Families in Nepal getting healthier: Report

By A Staff Reporter

 

Kathmandu, Nov. 14:Families in Nepal are getting healthier, according to the newly released 2016 Nepal Demographic and Health Survey (NDHS) report.

The 2016 NDHS is the fifth DHS survey conducted in Nepal since 1996. The report was jointly launched by the Ministry of Health, USAID and New Era amid a function organised here on Monday.

The survey result highlights the major progress made over the last 20 years in maternal and child health care.

The 2016 NDHS Survey result shows that more children in Nepal are surviving early childhood than ever before, indicated by a sharp decline in under -five mortality, from 118 deaths per 1,000 live births in 1996 to 39 deaths per 1,000 live births in 2016.

However, this still means that approximately one in every 25 children in Nepal doesn’t survive until the fifth birthday, which requires a sustained focus on improving child health in Nepal.

Under the sustainable Development Goals, Nepal has committed to further decrease under-five mortality to 20 deaths per 1,000 live births by 2030.

Antenatal care coverage in Nepal is improving significantly. More than eight in 10 women are receiving antenatal care from a skilled provider such as a doctor, nurse and auxiliary nurse midwife compared to only three in 10 women in 2001.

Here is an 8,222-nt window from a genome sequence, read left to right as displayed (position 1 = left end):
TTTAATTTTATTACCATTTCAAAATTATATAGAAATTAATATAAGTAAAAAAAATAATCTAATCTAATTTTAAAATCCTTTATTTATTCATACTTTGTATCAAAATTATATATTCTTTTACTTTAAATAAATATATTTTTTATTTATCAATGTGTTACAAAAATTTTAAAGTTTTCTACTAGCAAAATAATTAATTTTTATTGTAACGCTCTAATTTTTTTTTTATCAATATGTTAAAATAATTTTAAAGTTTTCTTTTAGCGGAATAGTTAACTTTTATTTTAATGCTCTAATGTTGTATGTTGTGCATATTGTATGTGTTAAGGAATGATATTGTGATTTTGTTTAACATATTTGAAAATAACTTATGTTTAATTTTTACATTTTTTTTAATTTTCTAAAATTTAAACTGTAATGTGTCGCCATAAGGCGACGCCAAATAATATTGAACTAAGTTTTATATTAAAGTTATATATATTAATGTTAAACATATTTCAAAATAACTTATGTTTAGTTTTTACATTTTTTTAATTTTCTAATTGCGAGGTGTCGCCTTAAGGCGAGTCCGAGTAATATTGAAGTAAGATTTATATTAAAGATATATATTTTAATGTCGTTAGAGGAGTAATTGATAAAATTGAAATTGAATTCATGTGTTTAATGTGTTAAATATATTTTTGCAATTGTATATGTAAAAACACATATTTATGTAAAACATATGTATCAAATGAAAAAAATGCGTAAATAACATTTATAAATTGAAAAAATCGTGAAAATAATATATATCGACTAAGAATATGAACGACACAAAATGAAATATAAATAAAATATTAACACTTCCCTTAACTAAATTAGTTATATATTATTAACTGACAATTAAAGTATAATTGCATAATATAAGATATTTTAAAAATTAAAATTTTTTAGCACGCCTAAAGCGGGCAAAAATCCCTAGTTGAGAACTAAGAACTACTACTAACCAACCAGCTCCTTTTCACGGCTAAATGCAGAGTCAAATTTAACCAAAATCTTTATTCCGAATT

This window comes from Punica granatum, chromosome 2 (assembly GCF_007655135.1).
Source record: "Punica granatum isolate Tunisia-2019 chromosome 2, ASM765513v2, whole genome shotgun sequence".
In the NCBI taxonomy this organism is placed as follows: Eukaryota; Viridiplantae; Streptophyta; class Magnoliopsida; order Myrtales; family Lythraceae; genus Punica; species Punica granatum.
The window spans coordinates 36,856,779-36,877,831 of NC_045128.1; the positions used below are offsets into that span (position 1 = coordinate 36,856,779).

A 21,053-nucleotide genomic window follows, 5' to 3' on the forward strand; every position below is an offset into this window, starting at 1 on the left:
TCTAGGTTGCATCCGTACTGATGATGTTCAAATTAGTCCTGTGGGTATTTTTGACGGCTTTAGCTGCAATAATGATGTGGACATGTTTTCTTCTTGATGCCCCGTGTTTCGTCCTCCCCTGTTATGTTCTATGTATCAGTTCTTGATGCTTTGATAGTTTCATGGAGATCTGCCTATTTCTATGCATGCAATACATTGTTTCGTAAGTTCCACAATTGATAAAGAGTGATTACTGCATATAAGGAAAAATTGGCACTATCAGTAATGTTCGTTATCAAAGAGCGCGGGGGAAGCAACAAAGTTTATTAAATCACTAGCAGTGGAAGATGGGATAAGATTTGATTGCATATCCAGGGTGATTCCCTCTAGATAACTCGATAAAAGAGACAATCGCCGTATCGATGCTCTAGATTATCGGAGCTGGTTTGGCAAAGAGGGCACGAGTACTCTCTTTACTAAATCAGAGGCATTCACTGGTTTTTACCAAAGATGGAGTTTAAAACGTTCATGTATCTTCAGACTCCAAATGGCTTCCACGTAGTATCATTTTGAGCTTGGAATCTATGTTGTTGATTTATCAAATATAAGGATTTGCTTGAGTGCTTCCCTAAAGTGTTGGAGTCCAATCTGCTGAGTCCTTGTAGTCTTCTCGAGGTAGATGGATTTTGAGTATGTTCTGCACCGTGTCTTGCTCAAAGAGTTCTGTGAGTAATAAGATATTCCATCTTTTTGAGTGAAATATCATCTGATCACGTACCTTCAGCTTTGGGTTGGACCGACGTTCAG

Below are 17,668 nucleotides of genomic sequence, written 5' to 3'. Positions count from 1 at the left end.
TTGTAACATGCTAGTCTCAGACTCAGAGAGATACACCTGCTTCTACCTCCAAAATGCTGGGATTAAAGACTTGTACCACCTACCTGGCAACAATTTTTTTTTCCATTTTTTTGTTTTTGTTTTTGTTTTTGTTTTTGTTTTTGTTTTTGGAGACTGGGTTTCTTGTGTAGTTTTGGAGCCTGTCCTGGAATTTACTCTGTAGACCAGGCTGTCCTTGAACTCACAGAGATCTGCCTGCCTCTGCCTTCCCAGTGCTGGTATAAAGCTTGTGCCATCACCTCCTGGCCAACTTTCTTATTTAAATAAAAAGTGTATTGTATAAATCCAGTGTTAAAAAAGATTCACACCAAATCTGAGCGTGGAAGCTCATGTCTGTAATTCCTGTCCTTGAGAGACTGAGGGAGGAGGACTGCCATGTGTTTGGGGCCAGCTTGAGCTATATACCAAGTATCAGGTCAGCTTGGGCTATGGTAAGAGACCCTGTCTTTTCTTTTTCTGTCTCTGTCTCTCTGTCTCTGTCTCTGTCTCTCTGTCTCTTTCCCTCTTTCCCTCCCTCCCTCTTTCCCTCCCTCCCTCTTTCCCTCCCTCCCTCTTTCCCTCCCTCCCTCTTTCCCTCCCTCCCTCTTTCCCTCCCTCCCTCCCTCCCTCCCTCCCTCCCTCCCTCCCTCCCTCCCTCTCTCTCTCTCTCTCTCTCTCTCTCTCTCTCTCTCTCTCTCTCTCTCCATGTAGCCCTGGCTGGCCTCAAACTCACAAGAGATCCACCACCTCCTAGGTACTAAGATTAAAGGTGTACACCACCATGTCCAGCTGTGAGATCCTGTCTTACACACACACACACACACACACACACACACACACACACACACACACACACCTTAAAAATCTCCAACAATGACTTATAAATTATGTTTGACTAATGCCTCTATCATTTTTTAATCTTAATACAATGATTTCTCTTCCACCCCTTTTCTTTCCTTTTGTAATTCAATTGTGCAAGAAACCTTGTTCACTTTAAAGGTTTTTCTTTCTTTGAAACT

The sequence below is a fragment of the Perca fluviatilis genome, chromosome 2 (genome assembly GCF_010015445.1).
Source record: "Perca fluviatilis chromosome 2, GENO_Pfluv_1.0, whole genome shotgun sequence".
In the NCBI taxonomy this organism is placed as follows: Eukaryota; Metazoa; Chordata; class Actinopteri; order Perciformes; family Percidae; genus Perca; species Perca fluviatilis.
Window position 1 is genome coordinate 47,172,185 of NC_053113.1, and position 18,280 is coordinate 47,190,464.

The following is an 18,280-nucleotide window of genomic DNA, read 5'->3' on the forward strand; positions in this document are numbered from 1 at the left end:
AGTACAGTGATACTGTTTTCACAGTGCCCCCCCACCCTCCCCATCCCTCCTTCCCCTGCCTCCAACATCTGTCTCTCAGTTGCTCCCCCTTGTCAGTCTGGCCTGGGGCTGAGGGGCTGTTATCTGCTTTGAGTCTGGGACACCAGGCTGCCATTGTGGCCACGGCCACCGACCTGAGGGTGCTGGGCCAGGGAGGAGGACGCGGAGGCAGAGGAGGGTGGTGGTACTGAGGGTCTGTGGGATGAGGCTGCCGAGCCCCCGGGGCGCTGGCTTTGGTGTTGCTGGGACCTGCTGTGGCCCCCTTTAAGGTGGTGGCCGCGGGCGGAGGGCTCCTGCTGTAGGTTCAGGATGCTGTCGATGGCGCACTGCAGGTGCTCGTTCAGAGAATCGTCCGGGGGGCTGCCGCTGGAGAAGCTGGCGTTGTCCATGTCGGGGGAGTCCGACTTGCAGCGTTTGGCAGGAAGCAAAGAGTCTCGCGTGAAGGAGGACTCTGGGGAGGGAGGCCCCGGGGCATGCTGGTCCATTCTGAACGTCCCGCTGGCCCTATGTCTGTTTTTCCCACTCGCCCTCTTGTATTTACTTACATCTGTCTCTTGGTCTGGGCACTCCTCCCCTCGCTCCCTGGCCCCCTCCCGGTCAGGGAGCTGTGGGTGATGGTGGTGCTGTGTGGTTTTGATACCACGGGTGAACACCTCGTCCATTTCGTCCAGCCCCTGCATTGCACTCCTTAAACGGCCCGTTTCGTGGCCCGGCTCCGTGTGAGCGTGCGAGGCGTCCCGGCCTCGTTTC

Additionally, more women are attending four or more antenatal care visits, the report says.

The 2016 NDHS data show that 57 per cent of births are delivered in health facilities, a dramatic increase from 1996 when only 8 per cent of births were delivered in health facilities, the report added.

Yet, four in 10 births are delivered at home, putting women and newborns at risk from complications during delivery.

The survey also shows that women in Nepal have, on average, about two children. Fertility in Nepal has decreased by half over the past two decades, from 4.6 children per woman in 1996 to 2.3 children in 2016, the survey shows.

Declines in fertility rate have been the result of increased access to and use of family planning methods, the contraceptive prevalence rate has nearly doubled to 53 per cent over the past 20 years.

While the 2016 NDHS reports progress in many areas, challenges still remain. One-third of women and one in 10 men received no education. Basic vaccination coverage among children aged 12-23 months in 2016 was 78 per cent.

The 2016 NDHS report also shows that many children in Nepal suffer from poor nutrition. One sign of chronic under-nutrition is stunting, or being too short for one’s age, and despite improvement over the last 20 years, more than one-third of children in Nepal are stunted, the report reads.

For the first time, the 2016 NDHS measured blood pressure among women and men aged 15 years and above. Of concern is that 17 per cent of women and 23 per cent of men are hypertensive, or have high blood pressure, alarming rates for a condition that is a leading to a risk factor for stroke and heart disease.

 

 

 

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